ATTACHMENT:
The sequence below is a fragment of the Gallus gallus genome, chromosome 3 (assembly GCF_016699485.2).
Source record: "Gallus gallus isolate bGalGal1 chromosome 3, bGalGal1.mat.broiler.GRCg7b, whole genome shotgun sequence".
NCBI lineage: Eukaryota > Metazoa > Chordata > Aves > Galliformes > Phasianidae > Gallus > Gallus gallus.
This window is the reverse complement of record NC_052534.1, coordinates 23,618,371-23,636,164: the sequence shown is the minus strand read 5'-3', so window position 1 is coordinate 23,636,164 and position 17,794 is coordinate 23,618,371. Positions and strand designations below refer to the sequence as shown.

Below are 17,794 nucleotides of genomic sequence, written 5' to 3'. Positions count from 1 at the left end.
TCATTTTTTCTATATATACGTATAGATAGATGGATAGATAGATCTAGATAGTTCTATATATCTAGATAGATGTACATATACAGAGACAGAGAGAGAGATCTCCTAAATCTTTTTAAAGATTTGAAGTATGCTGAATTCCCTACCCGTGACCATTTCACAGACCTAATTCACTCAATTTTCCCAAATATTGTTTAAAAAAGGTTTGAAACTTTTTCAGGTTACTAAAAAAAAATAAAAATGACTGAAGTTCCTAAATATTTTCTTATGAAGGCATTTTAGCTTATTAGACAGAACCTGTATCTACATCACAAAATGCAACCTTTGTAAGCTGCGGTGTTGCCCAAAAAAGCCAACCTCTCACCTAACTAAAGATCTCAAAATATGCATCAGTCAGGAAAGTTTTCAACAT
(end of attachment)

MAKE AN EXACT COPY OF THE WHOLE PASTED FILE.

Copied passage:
The sequence below is a fragment of the Gallus gallus genome, chromosome 3 (assembly GCF_016699485.2).
Source record: "Gallus gallus isolate bGalGal1 chromosome 3, bGalGal1.mat.broiler.GRCg7b, whole genome shotgun sequence".
NCBI lineage: Eukaryota > Metazoa > Chordata > Aves > Galliformes > Phasianidae > Gallus > Gallus gallus.
This window is the reverse complement of record NC_052534.1, coordinates 23,618,371-23,636,164: the sequence shown is the minus strand read 5'-3', so window position 1 is coordinate 23,636,164 and position 17,794 is coordinate 23,618,371. Positions and strand designations below refer to the sequence as shown.

Below are 17,794 nucleotides of genomic sequence, written 5' to 3'. Positions count from 1 at the left end.
TCATTTTTTCTATATATACGTATAGATAGATGGATAGATAGATCTAGATAGTTCTATATATCTAGATAGATGTACATATACAGAGACAGAGAGAGAGATCTCCTAAATCTTTTTAAAGATTTGAAGTATGCTGAATTCCCTACCCGTGACCATTTCACAGACCTAATTCACTCAATTTTCCCAAATATTGTTTAAAAAAGGTTTGAAACTTTTTCAGGTTACTAAAAAAAAATAAAAATGACTGAAGTTCCTAAATATTTTCTTATGAAGGCATTTTAGCTTATTAGACAGAACCTGTATCTACATCACAAAATGCAACCTTTGTAAGCTGCGGTGTTGCCCAAAAAAGCCAACCTCTCACCTAACTAAAGATCTCAAAATATGCATCAGTCAGGAAAGTTTTCAACAT